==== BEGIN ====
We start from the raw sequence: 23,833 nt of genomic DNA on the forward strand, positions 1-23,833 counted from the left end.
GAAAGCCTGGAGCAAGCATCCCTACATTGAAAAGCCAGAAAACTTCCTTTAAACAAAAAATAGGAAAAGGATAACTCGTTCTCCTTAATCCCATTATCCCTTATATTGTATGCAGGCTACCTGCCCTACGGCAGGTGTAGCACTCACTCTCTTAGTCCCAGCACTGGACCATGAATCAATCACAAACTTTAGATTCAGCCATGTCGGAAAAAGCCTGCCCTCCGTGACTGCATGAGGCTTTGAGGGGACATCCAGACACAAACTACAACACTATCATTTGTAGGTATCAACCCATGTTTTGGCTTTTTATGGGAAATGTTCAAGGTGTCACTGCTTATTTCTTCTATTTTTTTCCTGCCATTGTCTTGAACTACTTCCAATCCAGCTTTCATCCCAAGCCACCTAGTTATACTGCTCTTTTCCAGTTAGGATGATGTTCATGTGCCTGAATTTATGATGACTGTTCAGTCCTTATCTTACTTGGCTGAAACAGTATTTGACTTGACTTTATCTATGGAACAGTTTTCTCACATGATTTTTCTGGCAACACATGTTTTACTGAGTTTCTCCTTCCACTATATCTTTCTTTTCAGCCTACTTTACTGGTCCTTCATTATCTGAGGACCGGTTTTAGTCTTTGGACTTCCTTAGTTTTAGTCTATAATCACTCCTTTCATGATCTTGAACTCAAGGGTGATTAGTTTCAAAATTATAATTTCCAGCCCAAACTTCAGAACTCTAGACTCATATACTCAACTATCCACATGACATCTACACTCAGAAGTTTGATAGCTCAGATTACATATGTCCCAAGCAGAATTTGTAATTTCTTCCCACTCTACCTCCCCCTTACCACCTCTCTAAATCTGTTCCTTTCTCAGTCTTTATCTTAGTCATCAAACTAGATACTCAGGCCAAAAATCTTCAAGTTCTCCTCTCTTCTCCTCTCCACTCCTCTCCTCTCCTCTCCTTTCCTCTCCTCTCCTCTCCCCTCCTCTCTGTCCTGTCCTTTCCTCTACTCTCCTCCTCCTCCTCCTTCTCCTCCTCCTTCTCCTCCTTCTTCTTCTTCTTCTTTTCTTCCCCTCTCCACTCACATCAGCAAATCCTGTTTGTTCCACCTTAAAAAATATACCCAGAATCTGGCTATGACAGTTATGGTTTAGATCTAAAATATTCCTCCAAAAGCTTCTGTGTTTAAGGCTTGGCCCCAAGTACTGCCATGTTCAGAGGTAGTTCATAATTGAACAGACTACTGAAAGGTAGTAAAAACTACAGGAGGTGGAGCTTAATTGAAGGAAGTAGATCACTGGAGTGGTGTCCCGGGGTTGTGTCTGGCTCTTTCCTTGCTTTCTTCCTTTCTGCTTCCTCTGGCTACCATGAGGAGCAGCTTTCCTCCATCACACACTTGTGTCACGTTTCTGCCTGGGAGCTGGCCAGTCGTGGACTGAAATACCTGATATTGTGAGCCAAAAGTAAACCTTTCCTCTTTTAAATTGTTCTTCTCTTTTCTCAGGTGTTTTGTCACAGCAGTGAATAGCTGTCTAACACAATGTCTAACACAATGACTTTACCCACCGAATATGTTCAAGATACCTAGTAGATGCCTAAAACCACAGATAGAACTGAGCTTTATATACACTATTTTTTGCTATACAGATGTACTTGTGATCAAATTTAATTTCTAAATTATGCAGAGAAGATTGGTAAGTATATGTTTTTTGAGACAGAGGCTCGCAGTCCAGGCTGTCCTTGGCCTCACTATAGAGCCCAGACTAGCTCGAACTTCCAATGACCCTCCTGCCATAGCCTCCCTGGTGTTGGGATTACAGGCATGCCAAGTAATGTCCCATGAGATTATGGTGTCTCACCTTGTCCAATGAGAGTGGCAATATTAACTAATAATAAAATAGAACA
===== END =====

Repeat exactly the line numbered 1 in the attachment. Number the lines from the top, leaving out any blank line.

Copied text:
We start from the raw sequence: 23,833 nt of genomic DNA on the forward strand, positions 1-23,833 counted from the left end.